A lawyer and rights activist, Frank Tietie, has said that there’s no forensic evidence to prove that the former Chairman of the Pension Reform Task Team (PRTT), Abdulrasheed Maina, stole any money.
Mr Tietie said this while reacting to the arrest of Maina on Wednesday.
“There is no forensic evidence to prove that Maina stole money directly”, he said in an interview on Channels TV’s Politics Today.
He, however, noted that he was optimistic that with the arrest, Nigerians can now see an end to the “mysterious Maina saga”.
Tietie who believes the ex-pensions boss has enjoyed a lot of protection, also says he hopes that “all of those forces who have always wanted him, who have always been scared of him would now come and face him and he should be given the opportunity to say the whole truth”.
“Miana definitely has enjoyed some measure of cooperation from the state authorities in such a confusing manner.
“At a point he was declared wanted, only to be reported to be protected by the DSS,” he added.
Maina had been declared wanted by the EFCC for an alleged N2 billion fraud in November 2015.
Afterward, he disappeared from the public glare only to resurface in October 2017 and was reinstated as a Director in the Ministry of Interior – a situation that sparked criticism from Nigerians.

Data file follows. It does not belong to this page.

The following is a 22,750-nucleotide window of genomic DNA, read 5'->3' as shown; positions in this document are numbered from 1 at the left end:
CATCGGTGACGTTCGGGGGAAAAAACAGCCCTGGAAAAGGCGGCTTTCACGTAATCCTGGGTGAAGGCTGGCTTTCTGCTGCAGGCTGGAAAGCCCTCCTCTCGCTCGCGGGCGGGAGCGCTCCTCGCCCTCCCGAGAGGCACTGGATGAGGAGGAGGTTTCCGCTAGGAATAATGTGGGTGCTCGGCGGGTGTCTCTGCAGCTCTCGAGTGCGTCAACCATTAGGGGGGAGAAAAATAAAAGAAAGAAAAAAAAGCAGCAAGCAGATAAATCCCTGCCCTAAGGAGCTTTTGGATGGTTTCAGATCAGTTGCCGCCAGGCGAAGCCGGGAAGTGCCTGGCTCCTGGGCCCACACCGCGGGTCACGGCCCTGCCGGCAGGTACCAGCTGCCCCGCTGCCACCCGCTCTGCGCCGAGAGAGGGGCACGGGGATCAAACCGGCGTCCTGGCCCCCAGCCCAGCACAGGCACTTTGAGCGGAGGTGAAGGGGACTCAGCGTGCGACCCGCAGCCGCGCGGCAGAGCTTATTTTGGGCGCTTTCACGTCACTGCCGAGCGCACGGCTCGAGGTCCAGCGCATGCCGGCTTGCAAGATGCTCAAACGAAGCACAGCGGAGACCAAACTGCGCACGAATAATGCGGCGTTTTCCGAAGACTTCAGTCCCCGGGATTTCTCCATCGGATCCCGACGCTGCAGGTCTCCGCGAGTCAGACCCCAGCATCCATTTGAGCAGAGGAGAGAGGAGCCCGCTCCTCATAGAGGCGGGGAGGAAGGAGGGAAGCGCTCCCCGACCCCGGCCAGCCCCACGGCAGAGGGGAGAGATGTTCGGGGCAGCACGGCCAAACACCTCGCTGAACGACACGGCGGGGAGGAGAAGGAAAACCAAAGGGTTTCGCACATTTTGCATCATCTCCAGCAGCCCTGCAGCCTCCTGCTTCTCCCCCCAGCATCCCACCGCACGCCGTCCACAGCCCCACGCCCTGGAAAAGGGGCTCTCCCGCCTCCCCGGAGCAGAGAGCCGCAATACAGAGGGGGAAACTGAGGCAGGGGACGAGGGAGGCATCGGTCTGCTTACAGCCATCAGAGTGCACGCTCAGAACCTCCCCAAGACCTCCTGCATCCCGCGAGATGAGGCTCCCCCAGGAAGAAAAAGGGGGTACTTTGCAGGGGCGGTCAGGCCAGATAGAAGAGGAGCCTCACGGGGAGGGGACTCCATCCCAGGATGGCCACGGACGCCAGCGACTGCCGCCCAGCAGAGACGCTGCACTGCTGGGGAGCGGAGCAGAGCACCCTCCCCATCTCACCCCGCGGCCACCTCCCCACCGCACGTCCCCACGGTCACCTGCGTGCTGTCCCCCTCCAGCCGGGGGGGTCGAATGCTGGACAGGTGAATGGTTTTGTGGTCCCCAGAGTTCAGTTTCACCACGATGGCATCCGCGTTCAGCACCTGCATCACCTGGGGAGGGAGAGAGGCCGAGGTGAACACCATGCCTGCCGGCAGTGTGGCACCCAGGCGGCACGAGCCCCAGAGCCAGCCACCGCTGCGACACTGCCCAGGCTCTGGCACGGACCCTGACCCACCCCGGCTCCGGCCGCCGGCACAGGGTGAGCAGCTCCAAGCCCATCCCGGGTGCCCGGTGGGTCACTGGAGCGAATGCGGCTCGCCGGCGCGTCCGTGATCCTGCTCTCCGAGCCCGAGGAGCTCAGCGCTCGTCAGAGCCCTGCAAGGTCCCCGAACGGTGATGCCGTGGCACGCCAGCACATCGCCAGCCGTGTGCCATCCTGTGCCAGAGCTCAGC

Tietie, however, believes that the controversial reinstatement and seeming protection was a deliberate act to lure him into releasing some sensitive information.
In an exclusive interview with Channels TV, after his return, the ex-pensions boss had said that if given a chance, he could prove his innocence to President Muhammadu Buhari.
Beyond that, he also promised to uncover some proceeds of corruption within nine months.
“Mr President, I will give you information and documents that will fetch you over N3trillion now in Nigeria, give me nine months. Within the first three months, I will show you N1trillion just like I showed you N1trillion in this 2017,” Maina had said.
Tietie, on the other hand, believes that with the level of confidence exuded by Maina, he could indeed possess “sufficient intelligence with regards to the situation of pension”.
“I think he was reinstated as a bait, in order to allow him release all of those sensitive information he has, to bust corruption,” he added.
He, therefore, urged the EFCC to do a thorough job before it proceeds to arraign him, while also calling on the DSS to use the opportunity to also clear itself on the allegations that it had been protecting Maina.